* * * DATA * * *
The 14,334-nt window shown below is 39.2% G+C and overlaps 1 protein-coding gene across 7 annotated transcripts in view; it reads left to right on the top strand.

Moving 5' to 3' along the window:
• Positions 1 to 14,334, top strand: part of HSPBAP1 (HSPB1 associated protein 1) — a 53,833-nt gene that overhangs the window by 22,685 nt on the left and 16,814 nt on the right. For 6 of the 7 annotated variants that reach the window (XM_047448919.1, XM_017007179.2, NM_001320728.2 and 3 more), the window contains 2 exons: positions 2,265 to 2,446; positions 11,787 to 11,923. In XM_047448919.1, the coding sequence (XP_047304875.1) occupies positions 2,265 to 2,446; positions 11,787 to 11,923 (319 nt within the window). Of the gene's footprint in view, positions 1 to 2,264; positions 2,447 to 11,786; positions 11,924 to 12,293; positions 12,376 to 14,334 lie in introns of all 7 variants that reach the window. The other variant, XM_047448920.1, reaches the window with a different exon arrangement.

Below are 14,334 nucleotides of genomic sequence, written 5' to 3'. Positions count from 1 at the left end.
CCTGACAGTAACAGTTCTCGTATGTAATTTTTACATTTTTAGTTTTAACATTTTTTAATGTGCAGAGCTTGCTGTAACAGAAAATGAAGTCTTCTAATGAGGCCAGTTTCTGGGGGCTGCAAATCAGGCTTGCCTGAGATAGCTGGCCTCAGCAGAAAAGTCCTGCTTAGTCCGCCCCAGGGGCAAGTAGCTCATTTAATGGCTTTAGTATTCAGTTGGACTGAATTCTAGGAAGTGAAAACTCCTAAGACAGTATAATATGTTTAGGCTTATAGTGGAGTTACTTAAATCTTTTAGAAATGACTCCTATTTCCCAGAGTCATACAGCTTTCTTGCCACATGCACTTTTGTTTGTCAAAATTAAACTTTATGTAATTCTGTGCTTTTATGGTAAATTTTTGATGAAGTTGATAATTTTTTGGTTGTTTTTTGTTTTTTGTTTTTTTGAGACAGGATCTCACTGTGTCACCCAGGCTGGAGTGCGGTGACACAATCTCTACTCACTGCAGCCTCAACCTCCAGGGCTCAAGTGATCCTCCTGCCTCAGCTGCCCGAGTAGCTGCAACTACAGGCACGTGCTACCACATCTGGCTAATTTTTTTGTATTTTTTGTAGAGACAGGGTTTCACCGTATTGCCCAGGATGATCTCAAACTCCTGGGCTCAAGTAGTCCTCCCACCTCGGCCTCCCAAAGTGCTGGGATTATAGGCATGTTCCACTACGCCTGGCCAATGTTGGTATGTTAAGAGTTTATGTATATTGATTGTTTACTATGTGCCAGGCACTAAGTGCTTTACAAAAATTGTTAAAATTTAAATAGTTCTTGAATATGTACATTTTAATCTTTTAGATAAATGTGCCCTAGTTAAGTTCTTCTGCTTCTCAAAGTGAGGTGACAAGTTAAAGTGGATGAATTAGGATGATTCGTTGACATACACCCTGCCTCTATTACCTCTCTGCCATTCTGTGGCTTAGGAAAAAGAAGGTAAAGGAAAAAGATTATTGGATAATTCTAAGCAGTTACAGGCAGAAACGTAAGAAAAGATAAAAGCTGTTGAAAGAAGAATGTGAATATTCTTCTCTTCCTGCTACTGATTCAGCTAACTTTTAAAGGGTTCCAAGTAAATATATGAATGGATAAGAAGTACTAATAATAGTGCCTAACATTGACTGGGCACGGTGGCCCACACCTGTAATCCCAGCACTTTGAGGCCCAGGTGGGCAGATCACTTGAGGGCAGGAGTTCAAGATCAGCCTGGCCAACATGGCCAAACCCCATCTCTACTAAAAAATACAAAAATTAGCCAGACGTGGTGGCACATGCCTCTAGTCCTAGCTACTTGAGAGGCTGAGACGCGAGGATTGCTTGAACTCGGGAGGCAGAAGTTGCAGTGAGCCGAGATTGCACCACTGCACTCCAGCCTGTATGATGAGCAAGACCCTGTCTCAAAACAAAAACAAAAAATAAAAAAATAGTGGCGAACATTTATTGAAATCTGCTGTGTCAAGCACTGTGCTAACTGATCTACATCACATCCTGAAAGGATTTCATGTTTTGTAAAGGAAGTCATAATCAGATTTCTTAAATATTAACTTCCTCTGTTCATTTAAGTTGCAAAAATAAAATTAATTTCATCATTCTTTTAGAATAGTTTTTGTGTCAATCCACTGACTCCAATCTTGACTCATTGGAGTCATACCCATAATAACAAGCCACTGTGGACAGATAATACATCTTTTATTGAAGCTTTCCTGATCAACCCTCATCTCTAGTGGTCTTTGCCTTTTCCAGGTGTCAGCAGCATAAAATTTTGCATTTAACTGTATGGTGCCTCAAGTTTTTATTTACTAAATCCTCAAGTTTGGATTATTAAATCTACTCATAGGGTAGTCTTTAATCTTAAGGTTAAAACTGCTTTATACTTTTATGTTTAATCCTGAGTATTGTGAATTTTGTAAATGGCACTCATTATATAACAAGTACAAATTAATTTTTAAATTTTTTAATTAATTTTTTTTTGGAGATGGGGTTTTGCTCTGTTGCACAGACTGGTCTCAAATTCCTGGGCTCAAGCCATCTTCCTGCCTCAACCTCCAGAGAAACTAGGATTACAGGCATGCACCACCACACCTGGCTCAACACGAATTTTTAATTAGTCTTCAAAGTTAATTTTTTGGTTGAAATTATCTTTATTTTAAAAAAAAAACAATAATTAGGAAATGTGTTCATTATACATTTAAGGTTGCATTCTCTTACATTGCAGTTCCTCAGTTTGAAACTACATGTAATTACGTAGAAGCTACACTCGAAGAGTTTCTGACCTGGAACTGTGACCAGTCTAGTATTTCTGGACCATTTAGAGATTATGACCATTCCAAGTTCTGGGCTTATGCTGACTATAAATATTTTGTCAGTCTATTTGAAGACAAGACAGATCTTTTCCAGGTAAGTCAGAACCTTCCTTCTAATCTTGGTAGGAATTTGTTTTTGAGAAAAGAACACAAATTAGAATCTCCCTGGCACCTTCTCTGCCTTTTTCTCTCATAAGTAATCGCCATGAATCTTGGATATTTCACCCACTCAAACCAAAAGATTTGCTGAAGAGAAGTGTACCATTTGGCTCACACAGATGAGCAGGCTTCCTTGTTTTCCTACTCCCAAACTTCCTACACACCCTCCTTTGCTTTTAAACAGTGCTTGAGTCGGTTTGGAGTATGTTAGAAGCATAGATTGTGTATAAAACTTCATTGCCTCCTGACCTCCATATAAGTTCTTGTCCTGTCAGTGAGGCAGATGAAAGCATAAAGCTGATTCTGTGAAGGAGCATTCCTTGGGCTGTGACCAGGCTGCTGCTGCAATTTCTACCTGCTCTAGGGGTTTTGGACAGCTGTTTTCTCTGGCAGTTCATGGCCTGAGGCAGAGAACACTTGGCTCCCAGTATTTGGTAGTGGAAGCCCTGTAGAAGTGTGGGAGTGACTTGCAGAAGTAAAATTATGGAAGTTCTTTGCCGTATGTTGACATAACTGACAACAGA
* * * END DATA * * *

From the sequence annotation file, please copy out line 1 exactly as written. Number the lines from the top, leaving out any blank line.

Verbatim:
The 14,334-nt window shown below is 39.2% G+C and overlaps 1 protein-coding gene across 7 annotated transcripts in view; it reads left to right on the top strand.